Chrome 64-bit browser finally available as a stable version

Google Chrome logoGoogle today released a 64-bit stable version of its Chrome browser for Windows systems. The 64-bit support has been in testing since June, and as of Chrome version 37 it has made it to the mainstream version.

The 64-bit version offers three main advantages and one possible drawback. The browser's advantages are speed, security, and stability. Google claims that certain media and graphics workloads in particular are faster with 64-bit. It offers the example of VP9 video decoding—used for some YouTube high-definition streams—being 15 percent quicker compared to 32-bit.

Security is enhanced both through enabling new protection systems and making existing protection systems stronger. Windows has a built-in security feature called ASLR (address space layout randomization) that makes bug exploits harder to write by randomizing the location of things such as DLLs in memory. The 64-bit applications have much more memory available, thereby creating a much larger haystack in which to hide the needles that exploits look for. Google has its own protection systems that similarly try to separate different kinds of data in memory, and 64-bit likewise gives them more space to play with.

Google Chrome 37 64-bit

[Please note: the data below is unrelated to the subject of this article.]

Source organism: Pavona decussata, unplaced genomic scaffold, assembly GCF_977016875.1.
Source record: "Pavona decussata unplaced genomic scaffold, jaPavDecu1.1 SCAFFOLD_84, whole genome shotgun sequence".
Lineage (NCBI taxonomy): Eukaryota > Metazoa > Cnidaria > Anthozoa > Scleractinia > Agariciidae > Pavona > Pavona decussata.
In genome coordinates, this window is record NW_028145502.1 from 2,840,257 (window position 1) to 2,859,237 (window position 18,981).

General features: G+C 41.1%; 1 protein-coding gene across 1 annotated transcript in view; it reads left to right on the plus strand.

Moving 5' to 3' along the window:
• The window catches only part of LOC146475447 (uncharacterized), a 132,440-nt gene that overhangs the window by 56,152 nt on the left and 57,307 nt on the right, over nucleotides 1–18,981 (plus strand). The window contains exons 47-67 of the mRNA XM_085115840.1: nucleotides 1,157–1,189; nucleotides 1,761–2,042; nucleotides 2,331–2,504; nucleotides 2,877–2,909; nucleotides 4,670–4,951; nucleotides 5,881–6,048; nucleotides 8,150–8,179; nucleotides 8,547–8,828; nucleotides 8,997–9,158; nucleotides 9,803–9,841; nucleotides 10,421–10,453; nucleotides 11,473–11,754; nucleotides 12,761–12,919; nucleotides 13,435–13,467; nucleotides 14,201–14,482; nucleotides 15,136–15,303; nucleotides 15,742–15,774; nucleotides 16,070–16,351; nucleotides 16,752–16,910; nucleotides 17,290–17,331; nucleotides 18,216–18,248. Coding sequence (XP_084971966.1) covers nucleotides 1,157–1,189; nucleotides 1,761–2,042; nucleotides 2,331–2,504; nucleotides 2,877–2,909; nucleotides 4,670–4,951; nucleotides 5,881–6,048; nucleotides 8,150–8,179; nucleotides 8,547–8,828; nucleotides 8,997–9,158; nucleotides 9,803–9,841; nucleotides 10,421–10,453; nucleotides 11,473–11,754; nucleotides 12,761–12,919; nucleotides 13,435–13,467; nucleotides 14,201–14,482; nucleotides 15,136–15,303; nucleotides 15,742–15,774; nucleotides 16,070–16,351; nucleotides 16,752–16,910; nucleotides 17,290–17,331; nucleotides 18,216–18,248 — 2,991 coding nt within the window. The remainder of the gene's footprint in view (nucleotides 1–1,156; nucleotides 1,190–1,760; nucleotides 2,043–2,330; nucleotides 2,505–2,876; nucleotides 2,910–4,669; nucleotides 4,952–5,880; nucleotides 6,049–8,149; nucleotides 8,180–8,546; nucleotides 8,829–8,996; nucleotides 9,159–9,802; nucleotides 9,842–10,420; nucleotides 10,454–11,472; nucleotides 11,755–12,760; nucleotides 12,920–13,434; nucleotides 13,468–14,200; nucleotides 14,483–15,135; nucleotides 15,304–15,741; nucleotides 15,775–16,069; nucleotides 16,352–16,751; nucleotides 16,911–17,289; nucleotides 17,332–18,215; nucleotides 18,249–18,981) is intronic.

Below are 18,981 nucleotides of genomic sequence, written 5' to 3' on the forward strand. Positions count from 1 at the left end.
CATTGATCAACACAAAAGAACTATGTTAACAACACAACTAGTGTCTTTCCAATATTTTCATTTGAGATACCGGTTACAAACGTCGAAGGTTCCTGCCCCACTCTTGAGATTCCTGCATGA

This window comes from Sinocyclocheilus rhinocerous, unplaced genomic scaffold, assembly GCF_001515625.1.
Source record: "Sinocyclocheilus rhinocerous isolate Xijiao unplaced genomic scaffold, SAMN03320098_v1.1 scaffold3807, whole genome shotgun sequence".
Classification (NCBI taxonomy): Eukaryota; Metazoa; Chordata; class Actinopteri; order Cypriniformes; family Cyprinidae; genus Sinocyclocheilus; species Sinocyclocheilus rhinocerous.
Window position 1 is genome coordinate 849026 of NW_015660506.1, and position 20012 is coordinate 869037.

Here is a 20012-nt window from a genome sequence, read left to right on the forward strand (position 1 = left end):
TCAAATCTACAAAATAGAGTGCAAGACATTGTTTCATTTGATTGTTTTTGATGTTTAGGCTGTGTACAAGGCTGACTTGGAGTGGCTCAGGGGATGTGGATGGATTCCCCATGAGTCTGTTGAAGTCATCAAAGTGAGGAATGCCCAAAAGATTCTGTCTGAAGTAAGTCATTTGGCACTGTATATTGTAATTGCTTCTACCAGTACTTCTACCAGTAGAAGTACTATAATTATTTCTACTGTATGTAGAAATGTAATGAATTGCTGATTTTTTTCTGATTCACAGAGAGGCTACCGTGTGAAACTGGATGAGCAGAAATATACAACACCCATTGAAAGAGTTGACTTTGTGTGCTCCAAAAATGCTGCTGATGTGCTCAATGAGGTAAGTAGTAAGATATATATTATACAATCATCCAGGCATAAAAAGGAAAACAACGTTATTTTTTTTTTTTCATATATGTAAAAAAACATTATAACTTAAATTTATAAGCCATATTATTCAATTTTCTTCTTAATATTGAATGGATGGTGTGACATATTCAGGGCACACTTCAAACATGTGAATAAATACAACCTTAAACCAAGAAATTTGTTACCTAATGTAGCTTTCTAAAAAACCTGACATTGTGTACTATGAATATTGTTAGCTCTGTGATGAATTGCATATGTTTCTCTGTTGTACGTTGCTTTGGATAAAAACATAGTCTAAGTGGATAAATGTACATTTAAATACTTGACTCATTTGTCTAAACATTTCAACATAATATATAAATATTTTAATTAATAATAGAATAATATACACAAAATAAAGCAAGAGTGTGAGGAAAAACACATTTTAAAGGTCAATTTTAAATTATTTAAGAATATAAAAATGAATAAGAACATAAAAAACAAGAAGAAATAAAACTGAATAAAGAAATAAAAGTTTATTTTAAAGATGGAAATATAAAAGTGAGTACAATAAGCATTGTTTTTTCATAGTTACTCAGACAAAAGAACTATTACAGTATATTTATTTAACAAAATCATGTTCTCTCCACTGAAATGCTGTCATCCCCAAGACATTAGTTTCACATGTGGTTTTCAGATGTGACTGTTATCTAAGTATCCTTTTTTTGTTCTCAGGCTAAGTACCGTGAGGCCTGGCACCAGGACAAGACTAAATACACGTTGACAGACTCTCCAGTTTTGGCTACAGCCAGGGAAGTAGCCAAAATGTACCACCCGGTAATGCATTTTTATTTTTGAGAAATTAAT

The advertising company also says that stability has improved, with the 64-bit version of the browser being "twice as stable" as its 32-bit equivalent.

Yet the 64-bit browser is missing one feature found in the 32-bit browser: support for the 32-bit NPAPI plugin API. This means that some browser plugins will not work; current versions of Java and Silverlight should be OK (as they have 64-bit plugins) but some, such as the Google Earth plugin, will not. Google intends to remove 32-bit NPAPI support at some point in the future, so this gap will not be permanent.

The 32-bit browser is still the default at the moment, so anyone wanting to switch will have to re-download the browser and explicitly choose to get the 64-bit version. This release makes Chrome the second major browser to have a stable 64-bit version on Windows, with Internet Explorer being the first.

Chrome 37 also marks the stable release of DirectWrite graphics on Windows. DirectWrite should make text rendering look more attractive and run a little faster.

Update: the paragraph about NPAPI support has been altered to correctly identify which plugins are and aren't supported.

Source: Ars Technica

Tags: browsers, Chrome, Google

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